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Bayesian Logical Data Analysis for the Physical Sciences

Phil Gregory
Publisher: 
Cambridge University Press
Publication Date: 
2005
Number of Pages: 
468
Format: 
Hardcover
Price: 
70.00
ISBN: 
0-521-84150-X
Category: 
Textbook
We do not plan to review this book.

Preface page xiii

Software support xv

Acknowledgements xvii

1 Role of probability theory in science 1

1.1 Scientific inference 1

1.2 Inference requires a probability theory 2

1.2.1 The two rules for manipulating probabilities 4

1.3 Usual form of Bayes’ theorem 5

1.3.1 Discrete hypothesis space 5

1.3.2 Continuous hypothesis space 6

1.3.3 Bayes’ theorem – model of the learning process 7

1.3.4 Example of the use of Bayes’ theorem 8

1.4 Probability and frequency 10

1.4.1 Example: incorporating frequency information 11

1.5 Marginalization 12

1.6 The two basic problems in statistical inference 15

1.7 Advantages of the Bayesian approach 16

1.8 Problems 17

2 Probability theory as extended logic 21

2.1 Overview 21

2.2 Fundamentals of logic 21

2.2.1 Logical propositions 21

2.2.2 Compound propositions 22

2.2.3 Truth tables and Boolean algebra 22

2.2.4 Deductive inference 24

2.2.5 Inductive or plausible inference 25

2.3 Brief history 25

2.4 An adequate set of operations 26

2.4.1 Examination of a logic function 27

2.5.1 The desiderata of Bayesian probability theory 30

2.5.2 Development of the product rule 30

2.5.3 Development of sum rule 34

2.5.4 Qualitative properties of product

and sum rules 36

2.6 Uniqueness of the product and sum rules 37

2.7 Summary 39

2.8 Problems 39

3 The how-to of Bayesian inference 41

3.1 Overview 41

3.2 Basics 41

3.3 Parameter estimation 43

3.4 Nuisance parameters 45

3.5 Model comparison and Occam’s razor 45

3.6 Sample spectral line problem 50

3.6.1 Background information 50

3.7 Odds ratio 52

3.7.1 Choice of prior pðTjM1; IÞ 53

3.7.2 Calculation of pðDjM1; T; IÞ 55

3.7.3 Calculation of pðDjM2; IÞ 58

3.7.4 Odds, uniform prior 58

3.7.5 Odds, Jeffreys prior 58

3.8 Parameter estimation problem 59

3.8.1 Sensitivity of odds to Tmax 59

3.9 Lessons 61

3.10 Ignorance priors 63

3.11 Systematic errors 65

3.11.1 Systematic error example 66

3.12 Problems 69

4 Assigning probabilities 72

4.1 Introduction 72

4.2 Binomial distribution 72

4.2.1 Bernoulli’s law of large numbers 75

4.2.2 The gambler’s coin problem 75

4.2.3 Bayesian analysis of an opinion poll 77

4.3 Multinomial distribution 79

4.4 Can you really answer that question? 80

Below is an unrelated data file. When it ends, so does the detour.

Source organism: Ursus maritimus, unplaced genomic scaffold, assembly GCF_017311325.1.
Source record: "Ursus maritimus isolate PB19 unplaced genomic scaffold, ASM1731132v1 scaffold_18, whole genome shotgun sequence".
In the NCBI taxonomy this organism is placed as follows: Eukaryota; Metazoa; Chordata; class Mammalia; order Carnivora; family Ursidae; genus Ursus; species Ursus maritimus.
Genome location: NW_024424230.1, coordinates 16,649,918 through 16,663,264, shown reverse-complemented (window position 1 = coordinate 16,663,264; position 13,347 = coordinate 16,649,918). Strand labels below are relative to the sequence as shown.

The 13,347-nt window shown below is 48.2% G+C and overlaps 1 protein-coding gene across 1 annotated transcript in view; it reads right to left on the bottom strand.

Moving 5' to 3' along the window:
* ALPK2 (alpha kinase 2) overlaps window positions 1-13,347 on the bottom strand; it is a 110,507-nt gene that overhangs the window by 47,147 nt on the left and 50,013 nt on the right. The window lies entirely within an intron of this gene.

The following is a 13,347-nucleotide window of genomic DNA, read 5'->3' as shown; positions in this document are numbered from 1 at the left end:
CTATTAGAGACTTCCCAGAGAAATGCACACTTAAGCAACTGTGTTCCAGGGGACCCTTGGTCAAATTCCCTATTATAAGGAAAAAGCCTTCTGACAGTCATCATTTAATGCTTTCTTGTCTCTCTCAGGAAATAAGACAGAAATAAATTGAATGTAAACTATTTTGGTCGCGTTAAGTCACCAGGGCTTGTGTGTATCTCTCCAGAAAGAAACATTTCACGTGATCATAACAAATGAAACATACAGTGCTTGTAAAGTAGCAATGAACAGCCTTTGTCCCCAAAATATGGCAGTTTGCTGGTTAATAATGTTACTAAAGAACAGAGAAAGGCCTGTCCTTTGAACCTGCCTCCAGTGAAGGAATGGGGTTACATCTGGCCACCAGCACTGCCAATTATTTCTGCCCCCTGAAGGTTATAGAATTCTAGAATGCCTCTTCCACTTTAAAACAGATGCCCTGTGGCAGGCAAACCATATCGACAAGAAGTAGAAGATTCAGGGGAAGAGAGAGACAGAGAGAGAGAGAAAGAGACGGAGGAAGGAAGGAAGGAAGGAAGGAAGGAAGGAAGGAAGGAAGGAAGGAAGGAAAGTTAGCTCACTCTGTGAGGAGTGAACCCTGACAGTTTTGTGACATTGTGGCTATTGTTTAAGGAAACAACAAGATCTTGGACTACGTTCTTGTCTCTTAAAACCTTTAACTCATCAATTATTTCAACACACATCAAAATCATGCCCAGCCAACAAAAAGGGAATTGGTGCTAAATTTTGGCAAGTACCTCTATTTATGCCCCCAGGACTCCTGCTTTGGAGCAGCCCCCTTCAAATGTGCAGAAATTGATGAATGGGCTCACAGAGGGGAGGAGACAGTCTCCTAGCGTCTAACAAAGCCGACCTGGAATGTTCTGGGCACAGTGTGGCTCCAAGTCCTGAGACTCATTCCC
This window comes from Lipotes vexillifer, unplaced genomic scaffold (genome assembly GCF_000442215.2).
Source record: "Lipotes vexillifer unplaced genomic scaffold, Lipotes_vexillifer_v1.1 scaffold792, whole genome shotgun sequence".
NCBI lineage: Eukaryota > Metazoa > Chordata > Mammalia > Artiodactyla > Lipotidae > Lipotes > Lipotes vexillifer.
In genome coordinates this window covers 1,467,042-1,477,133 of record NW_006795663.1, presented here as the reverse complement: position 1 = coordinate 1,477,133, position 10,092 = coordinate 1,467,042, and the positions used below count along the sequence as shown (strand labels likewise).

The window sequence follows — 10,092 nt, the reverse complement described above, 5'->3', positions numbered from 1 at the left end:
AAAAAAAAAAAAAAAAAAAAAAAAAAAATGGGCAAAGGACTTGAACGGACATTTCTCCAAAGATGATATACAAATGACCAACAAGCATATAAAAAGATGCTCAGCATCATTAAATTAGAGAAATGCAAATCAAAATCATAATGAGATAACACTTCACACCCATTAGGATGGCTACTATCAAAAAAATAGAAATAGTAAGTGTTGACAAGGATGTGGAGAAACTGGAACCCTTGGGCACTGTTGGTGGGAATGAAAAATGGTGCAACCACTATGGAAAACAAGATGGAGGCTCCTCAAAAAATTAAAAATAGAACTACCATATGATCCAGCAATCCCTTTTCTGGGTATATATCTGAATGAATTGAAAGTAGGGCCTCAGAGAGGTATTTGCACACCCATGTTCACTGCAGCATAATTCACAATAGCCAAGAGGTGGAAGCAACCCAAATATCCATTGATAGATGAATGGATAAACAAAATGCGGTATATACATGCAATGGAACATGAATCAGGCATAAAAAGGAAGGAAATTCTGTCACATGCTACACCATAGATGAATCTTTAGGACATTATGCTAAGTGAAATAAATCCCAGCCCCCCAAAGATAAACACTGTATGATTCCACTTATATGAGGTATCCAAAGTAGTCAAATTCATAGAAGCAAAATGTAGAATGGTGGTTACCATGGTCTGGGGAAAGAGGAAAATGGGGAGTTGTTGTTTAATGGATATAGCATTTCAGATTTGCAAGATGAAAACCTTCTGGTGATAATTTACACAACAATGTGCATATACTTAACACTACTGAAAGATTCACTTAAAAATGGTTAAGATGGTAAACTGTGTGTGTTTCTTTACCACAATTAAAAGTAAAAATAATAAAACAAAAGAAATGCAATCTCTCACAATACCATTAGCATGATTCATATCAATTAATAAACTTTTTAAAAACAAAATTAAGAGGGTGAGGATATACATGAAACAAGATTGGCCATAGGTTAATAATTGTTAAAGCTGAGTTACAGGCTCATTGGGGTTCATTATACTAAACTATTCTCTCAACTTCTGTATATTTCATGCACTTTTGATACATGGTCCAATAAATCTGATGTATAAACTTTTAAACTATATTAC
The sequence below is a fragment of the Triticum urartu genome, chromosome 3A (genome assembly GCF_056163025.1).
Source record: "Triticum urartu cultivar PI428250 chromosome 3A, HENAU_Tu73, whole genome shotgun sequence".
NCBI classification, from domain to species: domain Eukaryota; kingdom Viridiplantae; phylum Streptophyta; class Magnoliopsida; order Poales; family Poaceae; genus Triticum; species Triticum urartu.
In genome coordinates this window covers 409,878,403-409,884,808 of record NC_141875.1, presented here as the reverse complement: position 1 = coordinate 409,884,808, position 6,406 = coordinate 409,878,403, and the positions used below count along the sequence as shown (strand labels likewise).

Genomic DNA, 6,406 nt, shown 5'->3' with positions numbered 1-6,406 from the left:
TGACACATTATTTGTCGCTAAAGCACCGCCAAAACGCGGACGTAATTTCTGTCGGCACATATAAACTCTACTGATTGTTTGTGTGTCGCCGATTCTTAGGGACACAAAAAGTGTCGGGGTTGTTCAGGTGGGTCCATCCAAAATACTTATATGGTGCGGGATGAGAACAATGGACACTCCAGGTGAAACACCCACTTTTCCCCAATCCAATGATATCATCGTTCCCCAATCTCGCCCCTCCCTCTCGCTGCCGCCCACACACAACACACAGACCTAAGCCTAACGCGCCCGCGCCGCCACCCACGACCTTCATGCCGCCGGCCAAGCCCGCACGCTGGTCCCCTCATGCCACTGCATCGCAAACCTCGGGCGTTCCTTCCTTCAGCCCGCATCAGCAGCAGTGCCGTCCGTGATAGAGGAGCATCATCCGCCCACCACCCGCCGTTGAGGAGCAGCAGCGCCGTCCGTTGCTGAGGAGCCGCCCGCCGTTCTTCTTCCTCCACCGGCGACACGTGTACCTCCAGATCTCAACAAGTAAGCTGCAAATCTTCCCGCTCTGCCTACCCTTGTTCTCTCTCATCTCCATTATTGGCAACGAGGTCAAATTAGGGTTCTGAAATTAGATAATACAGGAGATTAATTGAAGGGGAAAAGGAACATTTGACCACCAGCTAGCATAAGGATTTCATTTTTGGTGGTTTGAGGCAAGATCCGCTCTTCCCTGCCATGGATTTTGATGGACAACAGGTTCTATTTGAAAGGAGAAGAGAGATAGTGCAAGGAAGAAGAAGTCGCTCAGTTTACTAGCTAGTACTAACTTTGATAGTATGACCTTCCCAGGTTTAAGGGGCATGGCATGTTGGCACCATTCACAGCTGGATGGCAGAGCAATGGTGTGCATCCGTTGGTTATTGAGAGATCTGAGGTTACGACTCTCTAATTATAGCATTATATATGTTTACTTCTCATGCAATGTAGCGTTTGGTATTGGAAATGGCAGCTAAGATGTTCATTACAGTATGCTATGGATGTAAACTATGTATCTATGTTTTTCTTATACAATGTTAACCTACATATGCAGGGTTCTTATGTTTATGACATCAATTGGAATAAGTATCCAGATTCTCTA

4.5 Logical versus causal connections 82

4.6 Exchangeable distributions 83

4.7 Poisson distribution 85

4.7.1 Bayesian and frequentist comparison 87

4.8 Constructing likelihood functions 89

4.8.1 Deterministic model 90

4.8.2 Probabilistic model 91

4.9 Summary 93

94

5 Frequentist statistical inference 96

5.1 Overview 96

5.2 The concept of a random variable 96

5.3 Sampling theory 97

5.4 Probability distributions 98

5.5 Descriptive properties of distributions 100

5.5.1 Relative line shape measures for distributions 101

5.5.2 Standard random variable 102

5.5.3 Other measures of central tendency and dispersion 103

5.5.4 Median baseline subtraction 104

5.6 Moment generating functions 105

5.7 Some discrete probability distributions 107

5.7.1 Binomial distribution 107

5.7.2 The Poisson distribution 109

5.7.3 Negative binomial distribution 112

5.8 Continuous probability distributions 113

5.8.1 Normal distribution 113

5.8.2 Uniform distribution 116

5.8.3 Gamma distribution 116

5.8.4 Beta distribution 117

5.8.5 Negative exponential distribution 118

5.9 Central Limit Theorem 119

5.10 Bayesian demonstration of the Central Limit Theorem 120

5.11 Distribution of the sample mean 124

5.11.1 Signal averaging example 125

5.12 Transformation of a random variable 125

5.13 Random and pseudo-random numbers 127

5.13.1 Pseudo-random number generators 131

5.13.2 Tests for randomness 132

5.14 Summary 136

5.15 Problems 137

6 What is a statistic? 139

6.1 Introduction 139

6.2 The 2 distribution 14

6.3 Sample variance S2 143

6.4 The Student’s t distribution 147

6.5 F distribution (F-test) 150

6.6 Confidence intervals 152

6.6.1 Variance 2 known 152

6.6.2 Confidence intervals for , unknown variance 156

6.6.3 Confidence intervals: difference of two means 158

6.6.4 Confidence intervals for 2 159

6.6.5 Confidence intervals: ratio of two variances 159

6.7 Summary 160

6.8 Problems 161

7 Frequentist hypothesis testing 162

7.1 Overview 162

7.2 Basic idea 162

7.2.1 Hypothesis testing with the 2 statistic 163

7.2.2 Hypothesis test on the difference of two means 167

7.2.3 One-sided and two-sided hypothesis tests 170

7.3 Are two distributions the same? 172

7.3.1 Pearson 2 goodness-of-fit test 173

7.3.2 Comparison of two-binned data sets 177

7.4 Problem with frequentist hypothesis testing 177

7.4.1 Bayesian resolution to optional stopping problem 179

7.5 Problems 181

8 Maximum entropy probabilities 184

8.1 Overview 184

8.2 The maximum entropy principle 185

8.3 Shannon’s theorem 186

8.4 Alternative justification of MaxEnt 187

8.5 Generalizing MaxEnt 190

8.5.1 Incorporating a prior 190

8.5.2 Continuous probability distributions 191

8.6 How to apply the MaxEnt principle 191

8.6.1 Lagrange multipliers of variational

calculus 191

8.7 MaxEnt distributions 192

8.7.1 General properties 192

8.7.2 Uniform distribution 194

8.7.3 Exponential distribution 195

8.7.4 Normal and truncated Gaussian distributions 197

8.7.5 Multivariate Gaussian distribution 202

8.8 MaxEnt image reconstruction 203